A couple with a biological child in my cohort shared that their home study lasted around 20 hours and another couple without a biological child took about 12 hours. Children are interviewed separately from the parents, and each parent is interviewed separately as well.
How Long Does Becoming a Licensed Foster Parent Take?
As I mentioned earlier, the actual timelines of each step of the process can be vastly different for each foster family. Here is an approximation of my specific timeline.
|Orientation||2 orientations for 1 hour each|
|Training||9 training sessions for 3 hours each|
|Paperwork||Approximately 4 hours total, plus additional time locating certificates/proof of insurance…etc.|
|Home Study||Approximately 7 hours over 4 visits, plus additional time corresponding over e-mail|
How Much Does it Cost to Become a Licensed Foster Parent?
While I would never go into foster care expecting everything to be free, I was actually sort of shocked about some of the costs I incurred in the process of becoming a foster parent.
I also heard that some businesses or agencies may do reimbursements for fees associated with the process of becoming a foster parent. That is not my case, however, I still recommend keeping a receipt of everything you spend!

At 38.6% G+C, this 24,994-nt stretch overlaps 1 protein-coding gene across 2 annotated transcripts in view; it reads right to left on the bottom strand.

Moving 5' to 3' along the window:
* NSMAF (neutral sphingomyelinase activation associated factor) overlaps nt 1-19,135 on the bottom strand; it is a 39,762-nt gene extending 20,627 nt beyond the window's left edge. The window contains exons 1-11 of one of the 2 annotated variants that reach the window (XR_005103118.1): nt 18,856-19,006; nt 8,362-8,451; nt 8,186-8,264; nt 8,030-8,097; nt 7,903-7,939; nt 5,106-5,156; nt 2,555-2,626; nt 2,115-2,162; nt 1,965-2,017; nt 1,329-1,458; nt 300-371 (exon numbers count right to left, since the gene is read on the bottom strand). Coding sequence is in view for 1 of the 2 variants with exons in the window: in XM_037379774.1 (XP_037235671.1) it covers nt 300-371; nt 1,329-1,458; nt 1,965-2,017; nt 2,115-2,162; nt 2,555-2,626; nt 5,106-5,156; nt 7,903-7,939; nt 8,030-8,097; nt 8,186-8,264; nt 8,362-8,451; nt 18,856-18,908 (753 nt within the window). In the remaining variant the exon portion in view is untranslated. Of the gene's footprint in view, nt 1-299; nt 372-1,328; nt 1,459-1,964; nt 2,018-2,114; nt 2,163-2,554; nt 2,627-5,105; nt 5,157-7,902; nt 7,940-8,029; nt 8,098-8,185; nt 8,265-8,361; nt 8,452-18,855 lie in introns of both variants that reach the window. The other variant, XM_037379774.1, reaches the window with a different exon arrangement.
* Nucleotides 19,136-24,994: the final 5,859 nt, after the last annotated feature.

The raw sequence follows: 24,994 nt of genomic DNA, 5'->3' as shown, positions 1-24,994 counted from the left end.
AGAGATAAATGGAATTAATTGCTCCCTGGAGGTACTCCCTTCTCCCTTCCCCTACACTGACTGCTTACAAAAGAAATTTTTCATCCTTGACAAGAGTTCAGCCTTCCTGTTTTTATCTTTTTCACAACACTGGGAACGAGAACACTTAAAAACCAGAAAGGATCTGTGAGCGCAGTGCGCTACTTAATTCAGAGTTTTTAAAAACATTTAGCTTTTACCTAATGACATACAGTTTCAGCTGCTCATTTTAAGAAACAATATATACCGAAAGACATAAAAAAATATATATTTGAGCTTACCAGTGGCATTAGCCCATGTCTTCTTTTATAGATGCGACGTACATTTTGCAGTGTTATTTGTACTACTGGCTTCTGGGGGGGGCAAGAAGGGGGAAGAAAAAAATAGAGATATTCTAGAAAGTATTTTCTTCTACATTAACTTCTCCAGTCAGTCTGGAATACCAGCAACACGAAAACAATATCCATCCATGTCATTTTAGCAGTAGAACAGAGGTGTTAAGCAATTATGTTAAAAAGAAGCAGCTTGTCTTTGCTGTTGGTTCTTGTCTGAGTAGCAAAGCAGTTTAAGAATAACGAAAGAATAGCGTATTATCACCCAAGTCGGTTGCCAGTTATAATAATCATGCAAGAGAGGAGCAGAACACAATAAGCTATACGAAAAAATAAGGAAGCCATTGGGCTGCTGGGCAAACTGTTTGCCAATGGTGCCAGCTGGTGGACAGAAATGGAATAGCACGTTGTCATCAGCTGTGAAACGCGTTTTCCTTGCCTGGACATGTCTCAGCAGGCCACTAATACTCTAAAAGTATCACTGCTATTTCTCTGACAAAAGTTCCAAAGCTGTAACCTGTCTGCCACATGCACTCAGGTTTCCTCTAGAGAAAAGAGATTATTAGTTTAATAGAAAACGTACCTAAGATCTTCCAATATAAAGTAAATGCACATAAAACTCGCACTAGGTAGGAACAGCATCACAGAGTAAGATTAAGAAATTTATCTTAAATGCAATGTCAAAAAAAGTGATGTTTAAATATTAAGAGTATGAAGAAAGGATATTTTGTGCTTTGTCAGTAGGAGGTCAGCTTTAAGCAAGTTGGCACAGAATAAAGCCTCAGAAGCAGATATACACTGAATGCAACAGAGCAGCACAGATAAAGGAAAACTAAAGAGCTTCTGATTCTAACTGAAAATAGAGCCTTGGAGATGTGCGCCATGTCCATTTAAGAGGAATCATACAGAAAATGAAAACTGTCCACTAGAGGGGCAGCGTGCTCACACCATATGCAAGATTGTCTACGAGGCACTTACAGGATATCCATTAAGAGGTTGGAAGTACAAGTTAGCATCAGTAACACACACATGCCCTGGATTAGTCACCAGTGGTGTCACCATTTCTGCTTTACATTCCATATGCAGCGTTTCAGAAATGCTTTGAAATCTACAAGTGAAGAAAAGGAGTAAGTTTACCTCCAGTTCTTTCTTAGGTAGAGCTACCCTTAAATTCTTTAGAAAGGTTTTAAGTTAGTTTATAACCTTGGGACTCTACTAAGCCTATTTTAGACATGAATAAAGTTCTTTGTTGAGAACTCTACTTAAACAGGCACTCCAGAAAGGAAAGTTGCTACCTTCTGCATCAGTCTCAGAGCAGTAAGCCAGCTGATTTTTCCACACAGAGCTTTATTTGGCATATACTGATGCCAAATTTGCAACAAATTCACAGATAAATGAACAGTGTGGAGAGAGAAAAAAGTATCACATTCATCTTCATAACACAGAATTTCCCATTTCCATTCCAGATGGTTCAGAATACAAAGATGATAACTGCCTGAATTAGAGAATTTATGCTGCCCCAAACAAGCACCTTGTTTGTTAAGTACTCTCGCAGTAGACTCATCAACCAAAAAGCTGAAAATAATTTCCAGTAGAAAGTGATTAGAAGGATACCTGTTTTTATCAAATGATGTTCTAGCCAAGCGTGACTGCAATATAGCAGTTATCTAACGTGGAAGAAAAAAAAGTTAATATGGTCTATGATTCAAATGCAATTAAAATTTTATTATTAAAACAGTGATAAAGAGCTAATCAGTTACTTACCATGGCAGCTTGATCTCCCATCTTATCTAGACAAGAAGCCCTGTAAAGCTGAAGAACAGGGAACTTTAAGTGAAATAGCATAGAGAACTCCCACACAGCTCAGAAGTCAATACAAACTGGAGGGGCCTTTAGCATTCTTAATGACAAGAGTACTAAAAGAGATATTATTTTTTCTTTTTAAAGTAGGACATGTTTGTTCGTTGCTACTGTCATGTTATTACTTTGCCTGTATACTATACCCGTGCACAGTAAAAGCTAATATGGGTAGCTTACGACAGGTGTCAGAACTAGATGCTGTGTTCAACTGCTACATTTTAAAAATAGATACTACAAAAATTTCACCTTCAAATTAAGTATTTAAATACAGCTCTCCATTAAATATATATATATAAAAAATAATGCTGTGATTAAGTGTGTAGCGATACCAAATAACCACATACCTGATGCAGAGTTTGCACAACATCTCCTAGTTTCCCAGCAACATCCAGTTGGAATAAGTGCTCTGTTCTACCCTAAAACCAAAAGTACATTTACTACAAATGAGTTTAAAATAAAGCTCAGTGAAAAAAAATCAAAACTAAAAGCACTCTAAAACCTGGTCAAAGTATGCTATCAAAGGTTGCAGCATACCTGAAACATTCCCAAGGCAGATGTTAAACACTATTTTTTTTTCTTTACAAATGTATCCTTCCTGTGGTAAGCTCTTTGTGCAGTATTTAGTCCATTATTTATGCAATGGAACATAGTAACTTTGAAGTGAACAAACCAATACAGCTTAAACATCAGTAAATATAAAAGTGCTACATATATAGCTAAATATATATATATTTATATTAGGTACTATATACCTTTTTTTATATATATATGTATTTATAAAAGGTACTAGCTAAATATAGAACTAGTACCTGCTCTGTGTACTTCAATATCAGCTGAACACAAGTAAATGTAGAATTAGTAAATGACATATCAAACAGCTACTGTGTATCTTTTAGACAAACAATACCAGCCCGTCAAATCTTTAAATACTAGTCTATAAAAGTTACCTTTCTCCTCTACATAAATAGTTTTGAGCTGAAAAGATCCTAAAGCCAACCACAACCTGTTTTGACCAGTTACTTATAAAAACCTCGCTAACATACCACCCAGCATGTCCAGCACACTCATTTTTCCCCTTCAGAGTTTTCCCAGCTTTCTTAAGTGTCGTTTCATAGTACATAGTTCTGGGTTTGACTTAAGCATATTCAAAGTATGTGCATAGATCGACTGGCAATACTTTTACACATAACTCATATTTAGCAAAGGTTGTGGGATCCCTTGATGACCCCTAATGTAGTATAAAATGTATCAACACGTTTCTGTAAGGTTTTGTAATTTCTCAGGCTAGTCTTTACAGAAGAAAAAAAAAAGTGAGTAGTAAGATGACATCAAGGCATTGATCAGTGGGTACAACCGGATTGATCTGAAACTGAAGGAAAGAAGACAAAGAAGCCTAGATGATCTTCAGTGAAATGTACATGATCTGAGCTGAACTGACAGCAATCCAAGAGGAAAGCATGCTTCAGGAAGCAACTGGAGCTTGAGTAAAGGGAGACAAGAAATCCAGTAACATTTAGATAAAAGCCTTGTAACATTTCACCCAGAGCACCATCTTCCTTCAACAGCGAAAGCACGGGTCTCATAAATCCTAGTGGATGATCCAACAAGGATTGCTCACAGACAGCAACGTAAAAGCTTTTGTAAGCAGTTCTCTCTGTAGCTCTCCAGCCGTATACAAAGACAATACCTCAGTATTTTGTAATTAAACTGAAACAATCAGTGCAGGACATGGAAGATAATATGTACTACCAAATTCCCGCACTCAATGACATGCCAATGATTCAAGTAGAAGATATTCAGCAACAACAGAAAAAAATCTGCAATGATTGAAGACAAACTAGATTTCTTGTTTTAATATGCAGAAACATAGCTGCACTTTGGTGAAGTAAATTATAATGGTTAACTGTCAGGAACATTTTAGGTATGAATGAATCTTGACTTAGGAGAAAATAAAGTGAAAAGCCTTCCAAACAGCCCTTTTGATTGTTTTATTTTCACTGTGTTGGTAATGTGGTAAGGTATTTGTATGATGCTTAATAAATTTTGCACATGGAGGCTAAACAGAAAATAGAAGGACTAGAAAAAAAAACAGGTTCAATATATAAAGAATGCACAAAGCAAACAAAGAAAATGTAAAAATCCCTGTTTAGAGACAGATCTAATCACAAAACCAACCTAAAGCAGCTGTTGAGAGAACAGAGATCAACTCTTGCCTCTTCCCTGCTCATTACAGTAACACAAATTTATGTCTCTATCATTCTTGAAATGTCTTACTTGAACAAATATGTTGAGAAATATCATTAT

Here’s a breakdown of every cost I kept receipts for:
- Background check/ fingerprinting
- CPR training (in my case this was offered through my school district, but I still kept the confirmation that I signed up for the course)
- Any receipts for any ongoing learning I have completed- including receipts for books or podcasts that cost
- Any extra costs associated with travel to/from trainings
Not only is it good to know how much you’re spending, it’s also good to keep receipts so they can be submitted for the “proof” you have completed any necessary paperwork and/or ongoing learning.
While every agency and county are going to have slightly different processes for becoming a licensed foster parent, it took me about 13 months from initial interest to being licensed. It would be important to do as much research as you can before starting the process, and knowing what to expect can help cut down the timeframe. As with anything in foster care- expect the unexpected!